Dear Editor: Each year, roughly 240 million 911 calls are made in the United States, with nearly 70 percent of those calls coming from wireless phones, according to the Federal Communications Commission. Many Americans may not realize it, but when they dial 911 from a cellphone or other wireless device, there is often a significant delay in the response time for emergency responders to reach the location where the call was made. That’s because when these calls are placed, particularly indoors, GPS signals are compromised, often sending unreliable and inaccurate location information to 911 dispatchers.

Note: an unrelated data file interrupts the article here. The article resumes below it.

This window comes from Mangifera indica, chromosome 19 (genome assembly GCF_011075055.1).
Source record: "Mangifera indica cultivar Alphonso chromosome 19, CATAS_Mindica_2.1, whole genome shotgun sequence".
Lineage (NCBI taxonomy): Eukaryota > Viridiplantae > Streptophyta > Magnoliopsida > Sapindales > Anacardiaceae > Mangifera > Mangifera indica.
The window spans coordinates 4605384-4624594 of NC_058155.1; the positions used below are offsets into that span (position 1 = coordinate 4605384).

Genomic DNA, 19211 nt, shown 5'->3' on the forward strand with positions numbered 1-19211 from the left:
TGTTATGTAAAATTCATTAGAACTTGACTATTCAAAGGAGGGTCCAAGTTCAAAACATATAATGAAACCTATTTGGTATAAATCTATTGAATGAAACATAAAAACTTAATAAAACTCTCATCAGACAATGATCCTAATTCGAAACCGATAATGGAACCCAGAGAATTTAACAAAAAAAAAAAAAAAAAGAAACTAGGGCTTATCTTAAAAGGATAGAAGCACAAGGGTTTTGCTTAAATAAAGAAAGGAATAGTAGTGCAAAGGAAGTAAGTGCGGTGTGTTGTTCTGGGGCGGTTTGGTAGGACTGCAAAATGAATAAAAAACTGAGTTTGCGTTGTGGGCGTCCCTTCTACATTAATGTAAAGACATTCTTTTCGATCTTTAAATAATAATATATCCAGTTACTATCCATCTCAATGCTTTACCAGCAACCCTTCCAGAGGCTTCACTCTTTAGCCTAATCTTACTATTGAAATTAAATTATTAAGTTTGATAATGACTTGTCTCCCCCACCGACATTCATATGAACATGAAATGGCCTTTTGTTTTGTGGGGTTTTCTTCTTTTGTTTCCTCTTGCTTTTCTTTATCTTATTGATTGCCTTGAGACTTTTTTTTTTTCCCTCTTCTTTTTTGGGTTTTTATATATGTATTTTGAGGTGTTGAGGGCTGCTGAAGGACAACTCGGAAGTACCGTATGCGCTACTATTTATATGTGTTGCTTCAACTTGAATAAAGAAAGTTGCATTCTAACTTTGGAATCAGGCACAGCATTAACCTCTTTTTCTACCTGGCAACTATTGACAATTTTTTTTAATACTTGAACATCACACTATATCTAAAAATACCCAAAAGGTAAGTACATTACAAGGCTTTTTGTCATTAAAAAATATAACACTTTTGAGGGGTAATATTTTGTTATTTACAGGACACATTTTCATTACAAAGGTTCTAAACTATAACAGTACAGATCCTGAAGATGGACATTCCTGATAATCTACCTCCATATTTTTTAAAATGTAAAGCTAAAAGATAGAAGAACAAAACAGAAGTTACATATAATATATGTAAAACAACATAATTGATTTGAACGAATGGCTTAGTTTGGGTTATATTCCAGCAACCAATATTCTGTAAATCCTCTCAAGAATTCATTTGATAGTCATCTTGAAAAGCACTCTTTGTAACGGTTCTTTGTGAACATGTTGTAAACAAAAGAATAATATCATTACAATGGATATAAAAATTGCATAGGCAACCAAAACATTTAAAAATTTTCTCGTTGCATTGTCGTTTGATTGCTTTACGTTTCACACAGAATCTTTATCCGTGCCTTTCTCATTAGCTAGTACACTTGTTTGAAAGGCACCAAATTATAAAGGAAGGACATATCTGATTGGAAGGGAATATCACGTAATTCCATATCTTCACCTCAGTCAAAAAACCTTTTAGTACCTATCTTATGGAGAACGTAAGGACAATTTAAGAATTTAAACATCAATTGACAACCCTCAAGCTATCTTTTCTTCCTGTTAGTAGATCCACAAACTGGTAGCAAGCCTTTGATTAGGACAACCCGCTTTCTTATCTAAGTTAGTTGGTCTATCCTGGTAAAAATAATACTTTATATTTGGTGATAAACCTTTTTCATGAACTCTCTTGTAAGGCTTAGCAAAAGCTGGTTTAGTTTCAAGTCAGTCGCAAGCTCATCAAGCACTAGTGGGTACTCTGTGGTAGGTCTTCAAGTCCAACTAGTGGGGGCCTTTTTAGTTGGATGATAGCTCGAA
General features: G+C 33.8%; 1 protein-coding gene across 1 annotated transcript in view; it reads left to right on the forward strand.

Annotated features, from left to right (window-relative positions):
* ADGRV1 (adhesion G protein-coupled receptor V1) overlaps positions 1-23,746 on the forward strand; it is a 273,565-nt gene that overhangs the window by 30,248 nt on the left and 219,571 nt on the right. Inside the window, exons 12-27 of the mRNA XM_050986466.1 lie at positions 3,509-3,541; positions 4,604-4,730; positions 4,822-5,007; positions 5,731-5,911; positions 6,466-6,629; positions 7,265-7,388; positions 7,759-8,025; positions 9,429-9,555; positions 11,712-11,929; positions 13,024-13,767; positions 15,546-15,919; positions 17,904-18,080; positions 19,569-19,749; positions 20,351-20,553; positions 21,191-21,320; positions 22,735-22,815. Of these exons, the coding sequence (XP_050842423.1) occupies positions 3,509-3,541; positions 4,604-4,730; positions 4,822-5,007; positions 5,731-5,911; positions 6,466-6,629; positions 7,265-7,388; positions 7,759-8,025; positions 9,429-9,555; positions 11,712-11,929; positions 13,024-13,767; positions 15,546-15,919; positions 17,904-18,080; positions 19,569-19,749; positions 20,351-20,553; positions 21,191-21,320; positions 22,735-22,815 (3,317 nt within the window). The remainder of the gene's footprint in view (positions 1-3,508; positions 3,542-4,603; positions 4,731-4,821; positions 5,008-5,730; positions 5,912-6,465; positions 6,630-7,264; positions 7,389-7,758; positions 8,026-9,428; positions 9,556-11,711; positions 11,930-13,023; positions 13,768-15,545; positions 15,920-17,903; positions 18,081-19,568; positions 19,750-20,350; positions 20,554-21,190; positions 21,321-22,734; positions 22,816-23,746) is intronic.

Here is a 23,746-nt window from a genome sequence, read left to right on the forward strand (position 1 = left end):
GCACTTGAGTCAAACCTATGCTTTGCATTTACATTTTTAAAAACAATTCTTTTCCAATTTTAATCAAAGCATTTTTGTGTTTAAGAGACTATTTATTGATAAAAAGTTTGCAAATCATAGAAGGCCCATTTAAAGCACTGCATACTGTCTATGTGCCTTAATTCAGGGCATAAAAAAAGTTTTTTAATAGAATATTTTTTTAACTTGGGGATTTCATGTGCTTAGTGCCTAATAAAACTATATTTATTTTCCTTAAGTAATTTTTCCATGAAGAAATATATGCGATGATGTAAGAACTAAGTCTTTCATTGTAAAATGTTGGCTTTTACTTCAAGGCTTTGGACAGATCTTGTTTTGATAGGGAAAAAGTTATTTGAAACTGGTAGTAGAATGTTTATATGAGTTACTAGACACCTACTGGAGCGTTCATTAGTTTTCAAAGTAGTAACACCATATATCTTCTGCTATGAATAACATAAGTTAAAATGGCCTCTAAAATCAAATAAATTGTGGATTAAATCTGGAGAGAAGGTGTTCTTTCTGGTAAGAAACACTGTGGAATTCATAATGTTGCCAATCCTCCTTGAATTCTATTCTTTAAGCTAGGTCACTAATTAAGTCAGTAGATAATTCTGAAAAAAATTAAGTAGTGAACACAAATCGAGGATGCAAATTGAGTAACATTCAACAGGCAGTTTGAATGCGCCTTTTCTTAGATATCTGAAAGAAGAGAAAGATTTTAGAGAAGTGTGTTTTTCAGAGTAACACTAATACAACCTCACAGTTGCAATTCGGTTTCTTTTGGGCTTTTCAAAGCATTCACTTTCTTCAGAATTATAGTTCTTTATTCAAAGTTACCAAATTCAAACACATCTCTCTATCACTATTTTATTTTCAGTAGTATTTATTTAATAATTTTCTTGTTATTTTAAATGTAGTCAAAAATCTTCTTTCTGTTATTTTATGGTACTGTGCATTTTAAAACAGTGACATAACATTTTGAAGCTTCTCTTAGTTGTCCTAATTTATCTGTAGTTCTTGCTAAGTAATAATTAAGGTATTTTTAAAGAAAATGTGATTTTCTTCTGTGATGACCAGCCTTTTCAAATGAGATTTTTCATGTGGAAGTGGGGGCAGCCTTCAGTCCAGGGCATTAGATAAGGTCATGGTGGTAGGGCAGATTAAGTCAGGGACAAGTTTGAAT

To resolve this issue, the FCC has proposed a rule that will update location accuracy standards for 911 calls placed from wireless phones. The agency has estimated that this rule could potentially save more than 10,000 American lives each year, and the rule has strong support from the public safety community.
Unfortunately, wireless phone providers are working to delay this lifesaving measure for as long as possible despite the two-year timetable they’ve already been given to implement this rule.
Given the potential to save 10,000 lives each year, it is difficult to understand the reasoning behind not wanting to move forward with implementing the FCC rule. Further delay will only add to the number of preventable deaths each year.
It’s important that we urge the FCC to implement this rule for 911 calls placed from wireless phones.